Along the way she encounters a rich cast of characters who help in her battle to learn the truth about her origins. Yanka’s adventure turns into an epic quest that tests her strength, her beliefs and her ideas of family.

Sophie Anderson has written a wonderful, engaging fairy tale filled with magic and whimsy, laced with profound truths about acceptance, embracing our true selves, and the everlasting importance of family and friendships.

Buy this book:



Reviewed by: Joan Charles

Tuesday, May 5, 2020

Read, Dream, Share: Celebrate Children's Book Week

Celebrate Children's Book Week with Chloe Zoe, Mary Margaret, George & their families!
Read together & enjoy free, printable Chloe Zoe activity pages available here!


Super Star Interviews: Sam Wedelich

Welcome to my monthly interview feature! I’m so excited to be interviewing all the fabulous artists, illustrators and designers I’ve meet over the years (both personally and virtually!) and sharing their artwork and experiences here on Bird Meets Worm. Look for a new interview on the first Tuesday of every month.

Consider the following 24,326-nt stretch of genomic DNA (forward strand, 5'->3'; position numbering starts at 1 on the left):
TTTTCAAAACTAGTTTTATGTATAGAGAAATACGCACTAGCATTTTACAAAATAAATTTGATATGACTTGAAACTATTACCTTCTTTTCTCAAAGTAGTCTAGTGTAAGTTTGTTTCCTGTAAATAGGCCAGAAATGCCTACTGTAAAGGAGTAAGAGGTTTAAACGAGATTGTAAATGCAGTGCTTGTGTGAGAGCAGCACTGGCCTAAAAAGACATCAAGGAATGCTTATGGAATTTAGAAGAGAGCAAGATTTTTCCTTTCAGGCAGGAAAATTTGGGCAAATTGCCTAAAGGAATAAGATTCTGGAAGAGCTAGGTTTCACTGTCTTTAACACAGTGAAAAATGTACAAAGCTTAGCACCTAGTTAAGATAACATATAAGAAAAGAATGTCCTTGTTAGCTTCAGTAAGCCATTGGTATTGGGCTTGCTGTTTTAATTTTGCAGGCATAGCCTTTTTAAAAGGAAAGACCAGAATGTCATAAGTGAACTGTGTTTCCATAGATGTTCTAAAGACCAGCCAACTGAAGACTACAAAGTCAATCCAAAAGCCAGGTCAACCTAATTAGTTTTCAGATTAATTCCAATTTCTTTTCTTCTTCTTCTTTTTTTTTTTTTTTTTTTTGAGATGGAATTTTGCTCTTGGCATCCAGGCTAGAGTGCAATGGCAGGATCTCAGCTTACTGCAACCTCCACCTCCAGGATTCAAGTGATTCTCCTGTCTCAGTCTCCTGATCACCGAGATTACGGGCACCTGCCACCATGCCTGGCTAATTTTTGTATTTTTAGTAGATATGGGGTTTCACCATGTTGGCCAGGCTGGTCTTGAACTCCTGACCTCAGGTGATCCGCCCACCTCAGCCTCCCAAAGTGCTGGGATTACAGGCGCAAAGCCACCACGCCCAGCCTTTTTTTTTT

This month I’m tickled spring sun-shiny yellow to be chatting it up with cartoonist/illustrator/designer Sam Wedelich! Sam's fabulously stylish and very relevant debut picture book, which she wrote & illustrated, is releasing next month and we are talking all about it! Sam enjoys painting, drawing, reading, knitting, sewing, biking, dancing and seeking beauty, while raising two kids with her husband in the Bronx, New York. You can view more of her artwork hereAnd you can follow her on Instagram here!


Ooo! Chicken Little is the cutest!

Q: Your brand NEW picture book, Chicken Little: The Real & Totally True Tale, releases next month in June! (Congratulations! That’s VERY super star!) Give us the full scoop on this title: how you came to be writing & illustrating it, your working relationship with your publisher & your process for creating the project.

A: I am the luckiest person, in that I got this opportunity, when a different project fell through and my editor and art director at Scholastic still wanted to work together! They gave me a chance to take on an author/illustrator project and Chicken Little was born! We had a great brainstorm session and talked a lot about retelling classic tales...Chicken Little felt ripe for a freshen-up.

In a world of fast-paced news cycles, opinions-presented-as-truth and fear, it felt so current...and that’s just thinking about the grown-ups! For kids, it’s a classic tale about fear, panic and rumor...and teaches an important lesson about pausing and gathering information before reacting. Add a dash of humor to keep it fun and fast moving, and you get a rollicking barnyard romp with important themes at the core.


(Psst! You can shop Chicken Little: The Real & Totally True Tale here & here:)